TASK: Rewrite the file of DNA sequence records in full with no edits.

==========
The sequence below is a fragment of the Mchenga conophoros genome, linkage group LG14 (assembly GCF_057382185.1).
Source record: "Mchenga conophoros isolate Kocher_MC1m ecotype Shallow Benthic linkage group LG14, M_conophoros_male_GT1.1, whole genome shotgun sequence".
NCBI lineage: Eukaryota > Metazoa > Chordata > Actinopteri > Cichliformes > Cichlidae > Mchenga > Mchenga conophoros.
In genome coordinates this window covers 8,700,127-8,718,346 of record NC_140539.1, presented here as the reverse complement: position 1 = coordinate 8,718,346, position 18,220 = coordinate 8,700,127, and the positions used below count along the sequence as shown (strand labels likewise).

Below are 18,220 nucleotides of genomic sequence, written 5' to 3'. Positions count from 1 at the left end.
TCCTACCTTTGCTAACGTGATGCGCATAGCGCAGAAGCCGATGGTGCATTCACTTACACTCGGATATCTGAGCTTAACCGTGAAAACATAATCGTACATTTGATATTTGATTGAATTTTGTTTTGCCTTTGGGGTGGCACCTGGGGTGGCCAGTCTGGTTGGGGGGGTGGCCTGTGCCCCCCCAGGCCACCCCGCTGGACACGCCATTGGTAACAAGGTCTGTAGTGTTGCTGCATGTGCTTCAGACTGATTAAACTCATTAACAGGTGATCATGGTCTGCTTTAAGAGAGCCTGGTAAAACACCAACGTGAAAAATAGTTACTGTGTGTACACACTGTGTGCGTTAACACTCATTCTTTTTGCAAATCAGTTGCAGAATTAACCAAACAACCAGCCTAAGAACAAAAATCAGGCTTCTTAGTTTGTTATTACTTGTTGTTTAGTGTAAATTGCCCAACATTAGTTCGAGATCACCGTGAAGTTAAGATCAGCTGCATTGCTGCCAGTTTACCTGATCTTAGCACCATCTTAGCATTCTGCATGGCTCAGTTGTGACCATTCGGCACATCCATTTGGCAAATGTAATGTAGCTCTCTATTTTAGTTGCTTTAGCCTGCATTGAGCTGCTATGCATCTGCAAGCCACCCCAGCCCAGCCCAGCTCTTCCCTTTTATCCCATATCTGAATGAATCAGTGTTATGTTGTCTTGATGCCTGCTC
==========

The sequence below is a fragment of the Mchenga conophoros genome, linkage group LG14 (assembly GCF_057382185.1).
Source record: "Mchenga conophoros isolate Kocher_MC1m ecotype Shallow Benthic linkage group LG14, M_conophoros_male_GT1.1, whole genome shotgun sequence".
NCBI lineage: Eukaryota > Metazoa > Chordata > Actinopteri > Cichliformes > Cichlidae > Mchenga > Mchenga conophoros.
In genome coordinates this window covers 8,700,127-8,718,346 of record NC_140539.1, presented here as the reverse complement: position 1 = coordinate 8,718,346, position 18,220 = coordinate 8,700,127, and the positions used below count along the sequence as shown (strand labels likewise).

Below are 18,220 nucleotides of genomic sequence, written 5' to 3'. Positions count from 1 at the left end.
TCCTACCTTTGCTAACGTGATGCGCATAGCGCAGAAGCCGATGGTGCATTCACTTACACTCGGATATCTGAGCTTAACCGTGAAAACATAATCGTACATTTGATATTTGATTGAATTTTGTTTTGCCTTTGGGGTGGCACCTGGGGTGGCCAGTCTGGTTGGGGGGGTGGCCTGTGCCCCCCCAGGCCACCCCGCTGGACACGCCATTGGTAACAAGGTCTGTAGTGTTGCTGCATGTGCTTCAGACTGATTAAACTCATTAACAGGTGATCATGGTCTGCTTTAAGAGAGCCTGGTAAAACACCAACGTGAAAAATAGTTACTGTGTGTACACACTGTGTGCGTTAACACTCATTCTTTTTGCAAATCAGTTGCAGAATTAACCAAACAACCAGCCTAAGAACAAAAATCAGGCTTCTTAGTTTGTTATTACTTGTTGTTTAGTGTAAATTGCCCAACATTAGTTCGAGATCACCGTGAAGTTAAGATCAGCTGCATTGCTGCCAGTTTACCTGATCTTAGCACCATCTTAGCATTCTGCATGGCTCAGTTGTGACCATTCGGCACATCCATTTGGCAAATGTAATGTAGCTCTCTATTTTAGTTGCTTTAGCCTGCATTGAGCTGCTATGCATCTGCAAGCCACCCCAGCCCAGCCCAGCTCTTCCCTTTTATCCCATATCTGAATGAATCAGTGTTATGTTGTCTTGATGCCTGCTC